A cool benefit of belonging to your local running club is that they usually have a club race series. The series is usually either mostly or exclusively for members. I belong to the Fort Collins Running Club, and our race series is called the Tortoise and Hare, and it's a series of handicapped races at which participants can earn points toward prizes awarded at the end of the season.
Here's how it works. There is a more or less standard set of courses over which races are run monthly from October through April. The courses range in length from 4-12K ( about 2.5-7.5 miles). The top ten finishers are awarded points ranging from 15 down to 5 points. All first-time racers earn 5 points just for racing.
In the Tortoise and Hare Races, runners don't line up en masse and start all at once. Rather, the times from previous races are used to predict times for the day and runners start in order from predicted slowest to predicted fastest, at intervals designed to increase the chances that everyone will finish at nearly the same time. The idea is to give everyone a roughly equal chance at placing and earning points. In reality, the system probably favors runners that are slower and improving rapidly, because they are more likely to beat their previous paces each month. That's ok, though, because it will generally award the people who are working the hardest to improve.
I participated in the first race of the 2010-2011 season earlier this month, in quite cool, rainy weather at Pineridge Natural area. The race was on dirt trails, with the first half on relatively flat single and double-track trails, and the second half climbing and descending over the rolling hills along the treeline at the base of the foothill on the west side of the Natural Area. As this was my first race, I was asked to predict my pace for handicapping, and since I am slower on trails, and had run 10 miles the day before, I predicted an 8 minute average pace.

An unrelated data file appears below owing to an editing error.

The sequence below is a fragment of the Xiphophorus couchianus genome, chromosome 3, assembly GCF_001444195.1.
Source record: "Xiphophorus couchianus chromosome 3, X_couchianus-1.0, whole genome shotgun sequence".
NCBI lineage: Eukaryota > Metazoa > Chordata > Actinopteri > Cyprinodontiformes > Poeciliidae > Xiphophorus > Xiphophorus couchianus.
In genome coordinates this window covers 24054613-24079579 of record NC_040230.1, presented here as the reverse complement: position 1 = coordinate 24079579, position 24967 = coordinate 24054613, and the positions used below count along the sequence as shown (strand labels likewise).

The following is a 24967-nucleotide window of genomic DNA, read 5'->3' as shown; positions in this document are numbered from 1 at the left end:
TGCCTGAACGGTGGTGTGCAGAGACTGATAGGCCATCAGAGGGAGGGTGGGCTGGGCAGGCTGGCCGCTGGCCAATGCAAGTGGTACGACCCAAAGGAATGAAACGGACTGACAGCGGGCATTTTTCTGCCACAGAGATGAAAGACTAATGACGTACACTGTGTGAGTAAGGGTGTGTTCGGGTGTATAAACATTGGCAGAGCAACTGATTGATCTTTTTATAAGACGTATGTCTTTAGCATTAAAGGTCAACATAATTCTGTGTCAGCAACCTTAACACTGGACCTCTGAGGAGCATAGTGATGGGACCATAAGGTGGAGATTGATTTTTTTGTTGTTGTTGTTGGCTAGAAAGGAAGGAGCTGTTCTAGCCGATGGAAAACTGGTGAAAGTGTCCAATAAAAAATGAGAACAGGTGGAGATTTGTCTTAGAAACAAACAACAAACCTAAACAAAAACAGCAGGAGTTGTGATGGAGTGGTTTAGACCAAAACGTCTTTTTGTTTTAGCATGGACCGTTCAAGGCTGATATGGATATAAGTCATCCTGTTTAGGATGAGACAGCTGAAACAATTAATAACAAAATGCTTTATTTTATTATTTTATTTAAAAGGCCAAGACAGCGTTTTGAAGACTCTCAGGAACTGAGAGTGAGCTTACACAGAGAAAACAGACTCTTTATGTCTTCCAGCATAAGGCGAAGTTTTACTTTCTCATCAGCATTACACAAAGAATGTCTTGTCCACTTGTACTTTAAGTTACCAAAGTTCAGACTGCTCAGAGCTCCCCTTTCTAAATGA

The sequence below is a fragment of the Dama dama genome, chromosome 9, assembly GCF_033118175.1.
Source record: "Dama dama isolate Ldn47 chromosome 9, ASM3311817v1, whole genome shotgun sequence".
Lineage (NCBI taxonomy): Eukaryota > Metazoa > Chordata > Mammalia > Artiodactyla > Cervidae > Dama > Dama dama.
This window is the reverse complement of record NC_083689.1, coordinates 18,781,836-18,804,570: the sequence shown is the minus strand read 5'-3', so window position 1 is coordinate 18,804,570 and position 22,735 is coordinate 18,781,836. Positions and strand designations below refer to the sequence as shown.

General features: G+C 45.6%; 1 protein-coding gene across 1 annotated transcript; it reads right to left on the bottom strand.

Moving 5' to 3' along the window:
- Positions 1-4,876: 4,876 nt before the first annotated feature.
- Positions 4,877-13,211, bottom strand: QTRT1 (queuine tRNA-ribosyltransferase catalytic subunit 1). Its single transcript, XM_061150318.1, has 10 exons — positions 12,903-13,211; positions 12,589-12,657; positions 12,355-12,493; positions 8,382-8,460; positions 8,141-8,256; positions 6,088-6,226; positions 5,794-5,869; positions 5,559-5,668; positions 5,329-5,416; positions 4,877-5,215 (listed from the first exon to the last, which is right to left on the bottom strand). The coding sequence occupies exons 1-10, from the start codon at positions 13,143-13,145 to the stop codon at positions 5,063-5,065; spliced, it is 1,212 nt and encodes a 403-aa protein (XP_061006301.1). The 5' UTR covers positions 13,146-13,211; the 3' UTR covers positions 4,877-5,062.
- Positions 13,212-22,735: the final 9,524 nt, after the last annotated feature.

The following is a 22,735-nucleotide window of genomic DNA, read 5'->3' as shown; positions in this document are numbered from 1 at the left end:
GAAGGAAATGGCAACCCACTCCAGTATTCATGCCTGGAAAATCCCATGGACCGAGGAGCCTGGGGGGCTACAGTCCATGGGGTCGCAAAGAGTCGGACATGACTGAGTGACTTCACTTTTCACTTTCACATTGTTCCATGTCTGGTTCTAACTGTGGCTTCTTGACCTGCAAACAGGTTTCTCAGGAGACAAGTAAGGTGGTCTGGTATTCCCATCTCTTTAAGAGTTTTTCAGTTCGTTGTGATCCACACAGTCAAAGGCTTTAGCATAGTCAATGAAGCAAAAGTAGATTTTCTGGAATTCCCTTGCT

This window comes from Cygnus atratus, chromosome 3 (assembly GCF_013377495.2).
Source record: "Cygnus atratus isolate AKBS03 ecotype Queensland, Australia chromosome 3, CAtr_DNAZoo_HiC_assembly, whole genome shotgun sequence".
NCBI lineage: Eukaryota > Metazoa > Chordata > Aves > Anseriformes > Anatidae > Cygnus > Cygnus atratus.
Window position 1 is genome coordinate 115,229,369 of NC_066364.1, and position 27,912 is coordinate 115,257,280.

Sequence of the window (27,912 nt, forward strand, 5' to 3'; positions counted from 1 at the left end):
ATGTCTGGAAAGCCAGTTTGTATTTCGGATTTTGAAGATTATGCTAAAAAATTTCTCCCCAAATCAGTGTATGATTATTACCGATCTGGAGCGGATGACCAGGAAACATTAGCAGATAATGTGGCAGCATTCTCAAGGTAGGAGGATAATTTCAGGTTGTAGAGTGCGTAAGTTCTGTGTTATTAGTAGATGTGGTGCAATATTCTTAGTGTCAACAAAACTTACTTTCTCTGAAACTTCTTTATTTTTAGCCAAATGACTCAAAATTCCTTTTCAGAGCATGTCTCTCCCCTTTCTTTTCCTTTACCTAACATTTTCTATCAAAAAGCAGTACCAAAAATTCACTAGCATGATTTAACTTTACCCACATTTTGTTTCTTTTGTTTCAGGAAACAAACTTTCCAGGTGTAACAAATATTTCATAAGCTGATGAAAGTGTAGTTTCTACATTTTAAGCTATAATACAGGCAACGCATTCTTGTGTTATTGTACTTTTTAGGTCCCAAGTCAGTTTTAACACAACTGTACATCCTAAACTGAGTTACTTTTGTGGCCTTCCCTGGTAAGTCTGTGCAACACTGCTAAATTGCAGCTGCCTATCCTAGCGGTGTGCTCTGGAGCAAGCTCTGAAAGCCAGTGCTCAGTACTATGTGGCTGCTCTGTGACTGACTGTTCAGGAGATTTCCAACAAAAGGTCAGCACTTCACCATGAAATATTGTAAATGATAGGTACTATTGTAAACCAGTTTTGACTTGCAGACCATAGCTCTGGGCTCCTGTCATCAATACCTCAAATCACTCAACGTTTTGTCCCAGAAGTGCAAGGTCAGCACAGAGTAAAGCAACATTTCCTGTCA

As it turns out, I ran about 7:50 pace, doing better than I thought, but more importantly, I had a heck of a lot of fun. Part of the fun was post-race, when the club treats everyone to breakfast at a local bagel shop, and members have an opportunity to talk running, network, and just generally catch up.
You don't have to be a member to participate, but if you're not a member there is a $5 fee. Participating in one of the races can be a good way to meet some club members and learn about the club if you are considering membership, however, so I recommend it. If you decide you want to join, you can probably do so right at the event, as well.